Russia interested in Georgia’s elections
By Messenger Staff
Thursday, June 30A Russian Foreign Ministry spokesperson says Moscow is attentively following the parliamentary elections in Georgia, the Tass news agency is reporting.
“Russia cares about the results of the upcoming parliamentary elections in Georgia,” Russian Foreign Ministry spokeswoman Maria Zakharova said at a briefing on Tuesday.
"A fair election is certainly fully within the competence of the Georgian people - this is our basic approach," Zakharova said. "But at that, Georgia is our neighbour and the results of the political processes in that country interest us greatly, because it will define who will come to power in Georgia."
She added rather cryptically that Russia "attentively follows the processes, as the course announced by the country inside and outside will depend on who will come to power".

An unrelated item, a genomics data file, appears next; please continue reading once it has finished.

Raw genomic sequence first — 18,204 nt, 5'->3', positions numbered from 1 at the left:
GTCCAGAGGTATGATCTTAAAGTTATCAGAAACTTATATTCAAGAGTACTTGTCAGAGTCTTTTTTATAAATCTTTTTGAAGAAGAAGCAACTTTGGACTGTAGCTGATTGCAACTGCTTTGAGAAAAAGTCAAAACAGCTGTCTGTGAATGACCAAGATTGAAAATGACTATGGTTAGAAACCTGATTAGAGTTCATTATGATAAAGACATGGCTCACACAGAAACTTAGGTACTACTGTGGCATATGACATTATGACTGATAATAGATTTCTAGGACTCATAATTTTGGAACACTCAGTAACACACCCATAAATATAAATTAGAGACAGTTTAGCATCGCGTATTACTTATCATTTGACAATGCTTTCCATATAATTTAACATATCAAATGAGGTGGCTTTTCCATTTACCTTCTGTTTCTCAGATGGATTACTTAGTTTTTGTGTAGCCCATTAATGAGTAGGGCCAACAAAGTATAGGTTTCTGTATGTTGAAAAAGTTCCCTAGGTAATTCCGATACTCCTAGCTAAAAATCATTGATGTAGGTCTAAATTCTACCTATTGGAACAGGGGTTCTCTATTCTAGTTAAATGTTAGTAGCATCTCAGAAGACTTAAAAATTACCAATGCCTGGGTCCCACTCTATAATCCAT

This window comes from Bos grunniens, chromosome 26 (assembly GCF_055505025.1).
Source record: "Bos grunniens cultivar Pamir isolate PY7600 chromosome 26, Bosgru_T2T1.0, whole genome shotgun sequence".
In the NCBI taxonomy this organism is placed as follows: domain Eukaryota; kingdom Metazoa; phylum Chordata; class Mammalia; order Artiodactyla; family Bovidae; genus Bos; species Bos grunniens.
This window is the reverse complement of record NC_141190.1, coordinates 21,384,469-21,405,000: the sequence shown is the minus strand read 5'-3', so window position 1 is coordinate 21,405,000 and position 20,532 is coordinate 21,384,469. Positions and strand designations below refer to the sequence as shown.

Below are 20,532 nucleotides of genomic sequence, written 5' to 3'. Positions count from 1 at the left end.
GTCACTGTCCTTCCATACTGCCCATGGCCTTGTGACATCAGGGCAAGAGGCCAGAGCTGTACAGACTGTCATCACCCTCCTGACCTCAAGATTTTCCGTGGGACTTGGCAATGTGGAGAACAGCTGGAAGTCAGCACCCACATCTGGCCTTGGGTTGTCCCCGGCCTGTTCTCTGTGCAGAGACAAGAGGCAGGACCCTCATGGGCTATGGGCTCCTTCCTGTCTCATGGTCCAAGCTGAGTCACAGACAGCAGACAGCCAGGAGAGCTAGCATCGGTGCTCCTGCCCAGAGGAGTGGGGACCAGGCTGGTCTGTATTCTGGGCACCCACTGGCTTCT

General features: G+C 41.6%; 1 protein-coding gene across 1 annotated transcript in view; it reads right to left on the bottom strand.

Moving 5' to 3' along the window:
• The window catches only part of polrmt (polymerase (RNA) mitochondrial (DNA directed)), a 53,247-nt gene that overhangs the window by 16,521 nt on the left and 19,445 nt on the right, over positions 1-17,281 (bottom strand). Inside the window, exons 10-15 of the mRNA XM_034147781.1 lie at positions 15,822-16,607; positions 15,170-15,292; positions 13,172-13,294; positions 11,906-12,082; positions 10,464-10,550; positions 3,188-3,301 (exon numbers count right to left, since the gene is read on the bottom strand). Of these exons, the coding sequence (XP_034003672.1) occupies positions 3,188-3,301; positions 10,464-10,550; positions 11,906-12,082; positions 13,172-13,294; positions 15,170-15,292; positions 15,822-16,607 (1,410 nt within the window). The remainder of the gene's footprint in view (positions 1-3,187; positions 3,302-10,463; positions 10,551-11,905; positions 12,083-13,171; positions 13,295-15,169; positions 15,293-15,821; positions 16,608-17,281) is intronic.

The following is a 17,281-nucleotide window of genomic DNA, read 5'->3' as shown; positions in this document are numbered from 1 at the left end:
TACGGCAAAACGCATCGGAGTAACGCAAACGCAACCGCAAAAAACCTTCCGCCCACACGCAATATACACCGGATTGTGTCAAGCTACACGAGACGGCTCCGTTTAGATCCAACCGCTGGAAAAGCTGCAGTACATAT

Based on the polls, the current ruling Georgian Dream coalition (GD) has the chance to gain more votes than other parties.
However, there are two aspects that are worth attention.
Firstly, the Georgian Dream coalition which was comprised of six political parties for 2012 parliamentary elections has split for the upcoming elections; the ruling Georgian Dream party has said it will take part in the elections alone.
Consequently the current polls might not reflect the genuine situation, as the surveys are about the coalition and not about its constituent parties.
Herewith, all surveys stressed majority of the Georgian population doesn’t know whom to vote, hence an effective campaign by even a small party could tip the balance against the dominant GD and UNM parties.
Most of the leading parties acting in Georgia currently say they have a pro-Western course, but unlike in previous elections it is not clear which (if any) the Western powers are backing. There is little doubt, however, that Moscow supports the handful of pro-Russia Georgian parties.
Despite the fact that the current Georgian Government tries to restore relations with Moscow, Russia continues to occupy 20 percent of Georgia's territory, and changes the border almost at will.